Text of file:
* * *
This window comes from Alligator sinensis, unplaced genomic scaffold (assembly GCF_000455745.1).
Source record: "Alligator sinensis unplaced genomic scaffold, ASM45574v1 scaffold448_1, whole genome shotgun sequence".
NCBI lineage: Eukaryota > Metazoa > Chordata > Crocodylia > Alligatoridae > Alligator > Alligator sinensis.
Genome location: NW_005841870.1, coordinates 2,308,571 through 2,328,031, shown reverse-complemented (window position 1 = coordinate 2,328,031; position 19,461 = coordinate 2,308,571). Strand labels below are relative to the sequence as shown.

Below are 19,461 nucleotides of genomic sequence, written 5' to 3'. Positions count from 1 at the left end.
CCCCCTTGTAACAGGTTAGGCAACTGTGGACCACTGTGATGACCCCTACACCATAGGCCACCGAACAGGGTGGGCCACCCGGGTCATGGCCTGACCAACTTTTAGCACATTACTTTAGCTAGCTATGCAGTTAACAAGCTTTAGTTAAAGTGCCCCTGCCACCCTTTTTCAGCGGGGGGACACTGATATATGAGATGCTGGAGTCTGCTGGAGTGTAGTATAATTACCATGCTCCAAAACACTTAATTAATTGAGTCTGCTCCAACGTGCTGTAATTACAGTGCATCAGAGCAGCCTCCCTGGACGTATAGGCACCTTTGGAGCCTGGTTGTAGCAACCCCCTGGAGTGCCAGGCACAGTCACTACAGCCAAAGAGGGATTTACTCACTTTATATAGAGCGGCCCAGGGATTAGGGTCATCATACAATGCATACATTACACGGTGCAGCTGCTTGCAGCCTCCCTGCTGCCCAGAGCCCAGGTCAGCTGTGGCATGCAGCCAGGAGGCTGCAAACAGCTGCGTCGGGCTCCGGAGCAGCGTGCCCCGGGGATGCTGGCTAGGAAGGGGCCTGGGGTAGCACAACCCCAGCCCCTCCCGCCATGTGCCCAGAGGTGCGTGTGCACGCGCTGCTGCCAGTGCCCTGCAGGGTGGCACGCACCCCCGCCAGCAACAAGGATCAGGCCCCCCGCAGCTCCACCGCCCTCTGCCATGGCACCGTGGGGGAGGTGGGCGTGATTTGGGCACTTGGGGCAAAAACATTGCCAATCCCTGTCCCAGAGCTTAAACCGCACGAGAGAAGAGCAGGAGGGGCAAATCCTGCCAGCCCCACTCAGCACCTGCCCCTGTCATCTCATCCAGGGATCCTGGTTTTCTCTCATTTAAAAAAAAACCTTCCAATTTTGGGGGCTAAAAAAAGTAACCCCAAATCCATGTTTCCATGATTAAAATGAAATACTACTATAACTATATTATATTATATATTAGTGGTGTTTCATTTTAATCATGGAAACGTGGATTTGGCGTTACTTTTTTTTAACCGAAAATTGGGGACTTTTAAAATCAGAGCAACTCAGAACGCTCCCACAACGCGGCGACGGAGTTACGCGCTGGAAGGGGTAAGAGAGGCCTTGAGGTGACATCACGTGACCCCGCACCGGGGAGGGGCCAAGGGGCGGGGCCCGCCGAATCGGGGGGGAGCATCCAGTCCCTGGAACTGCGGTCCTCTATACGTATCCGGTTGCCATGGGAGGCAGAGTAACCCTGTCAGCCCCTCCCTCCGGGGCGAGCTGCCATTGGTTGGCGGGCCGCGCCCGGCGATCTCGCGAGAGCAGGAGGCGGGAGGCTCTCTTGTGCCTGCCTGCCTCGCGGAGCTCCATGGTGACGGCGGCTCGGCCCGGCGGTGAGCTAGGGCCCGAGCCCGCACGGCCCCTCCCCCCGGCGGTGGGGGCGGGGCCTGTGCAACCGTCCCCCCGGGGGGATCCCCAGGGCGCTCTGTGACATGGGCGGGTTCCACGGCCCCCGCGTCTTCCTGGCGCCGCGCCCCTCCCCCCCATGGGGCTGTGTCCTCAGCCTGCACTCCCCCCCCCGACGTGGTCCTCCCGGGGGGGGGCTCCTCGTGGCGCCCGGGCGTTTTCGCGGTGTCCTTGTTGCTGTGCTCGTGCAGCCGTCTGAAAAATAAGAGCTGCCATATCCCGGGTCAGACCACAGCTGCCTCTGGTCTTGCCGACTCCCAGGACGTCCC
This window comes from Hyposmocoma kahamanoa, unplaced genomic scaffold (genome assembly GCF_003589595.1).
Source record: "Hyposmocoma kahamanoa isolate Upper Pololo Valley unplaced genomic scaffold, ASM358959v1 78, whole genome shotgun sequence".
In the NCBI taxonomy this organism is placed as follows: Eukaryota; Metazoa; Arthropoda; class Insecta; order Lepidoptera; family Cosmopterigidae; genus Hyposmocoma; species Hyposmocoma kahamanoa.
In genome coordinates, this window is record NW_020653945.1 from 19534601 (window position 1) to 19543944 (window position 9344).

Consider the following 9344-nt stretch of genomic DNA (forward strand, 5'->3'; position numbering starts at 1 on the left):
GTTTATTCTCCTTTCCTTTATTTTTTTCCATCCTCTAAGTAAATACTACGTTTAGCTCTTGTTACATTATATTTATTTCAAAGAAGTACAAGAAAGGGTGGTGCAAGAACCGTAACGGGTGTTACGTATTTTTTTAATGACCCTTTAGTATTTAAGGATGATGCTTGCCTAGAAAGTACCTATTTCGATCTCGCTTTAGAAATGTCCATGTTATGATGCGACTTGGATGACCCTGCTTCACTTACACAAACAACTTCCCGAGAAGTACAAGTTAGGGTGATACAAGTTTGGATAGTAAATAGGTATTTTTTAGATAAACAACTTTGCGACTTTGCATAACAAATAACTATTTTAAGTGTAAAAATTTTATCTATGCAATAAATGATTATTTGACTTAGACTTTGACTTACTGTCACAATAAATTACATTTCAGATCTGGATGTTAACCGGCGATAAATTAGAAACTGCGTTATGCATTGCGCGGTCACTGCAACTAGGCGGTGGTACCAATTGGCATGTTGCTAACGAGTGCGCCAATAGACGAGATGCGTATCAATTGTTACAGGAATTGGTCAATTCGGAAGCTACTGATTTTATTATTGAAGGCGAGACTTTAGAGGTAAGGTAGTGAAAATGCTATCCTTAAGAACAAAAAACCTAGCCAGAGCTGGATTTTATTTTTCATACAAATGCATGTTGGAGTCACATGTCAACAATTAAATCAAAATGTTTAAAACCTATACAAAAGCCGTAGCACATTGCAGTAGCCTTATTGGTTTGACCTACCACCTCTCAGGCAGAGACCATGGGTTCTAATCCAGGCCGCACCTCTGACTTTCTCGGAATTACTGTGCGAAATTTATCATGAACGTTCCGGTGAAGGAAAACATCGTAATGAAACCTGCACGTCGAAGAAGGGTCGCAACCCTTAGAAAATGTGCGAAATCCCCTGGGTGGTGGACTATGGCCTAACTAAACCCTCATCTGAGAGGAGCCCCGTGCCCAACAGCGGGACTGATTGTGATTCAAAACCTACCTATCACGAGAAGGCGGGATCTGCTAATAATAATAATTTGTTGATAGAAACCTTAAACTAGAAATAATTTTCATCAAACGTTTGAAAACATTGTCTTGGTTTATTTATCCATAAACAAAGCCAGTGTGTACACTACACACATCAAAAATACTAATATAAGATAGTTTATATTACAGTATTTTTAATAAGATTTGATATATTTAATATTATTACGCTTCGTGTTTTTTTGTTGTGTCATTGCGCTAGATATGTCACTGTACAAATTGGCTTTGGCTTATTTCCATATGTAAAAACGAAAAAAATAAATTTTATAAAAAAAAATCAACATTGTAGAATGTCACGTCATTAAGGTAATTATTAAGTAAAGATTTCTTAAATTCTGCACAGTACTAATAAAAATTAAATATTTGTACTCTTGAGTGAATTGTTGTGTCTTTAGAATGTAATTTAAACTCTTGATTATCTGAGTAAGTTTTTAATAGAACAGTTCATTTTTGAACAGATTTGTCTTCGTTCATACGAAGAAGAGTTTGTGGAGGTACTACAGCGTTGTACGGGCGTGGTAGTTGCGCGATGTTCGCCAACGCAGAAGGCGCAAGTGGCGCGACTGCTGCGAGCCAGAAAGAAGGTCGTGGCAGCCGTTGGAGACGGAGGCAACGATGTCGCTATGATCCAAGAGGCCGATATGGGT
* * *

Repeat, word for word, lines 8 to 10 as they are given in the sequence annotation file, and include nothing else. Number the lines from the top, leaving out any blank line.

Source record: "Hyposmocoma kahamanoa isolate Upper Pololo Valley unplaced genomic scaffold, ASM358959v1 78, whole genome shotgun sequence".
In the NCBI taxonomy this organism is placed as follows: Eukaryota; Metazoa; Arthropoda; class Insecta; order Lepidoptera; family Cosmopterigidae; genus Hyposmocoma; species Hyposmocoma kahamanoa.
In genome coordinates, this window is record NW_020653945.1 from 19534601 (window position 1) to 19543944 (window position 9344).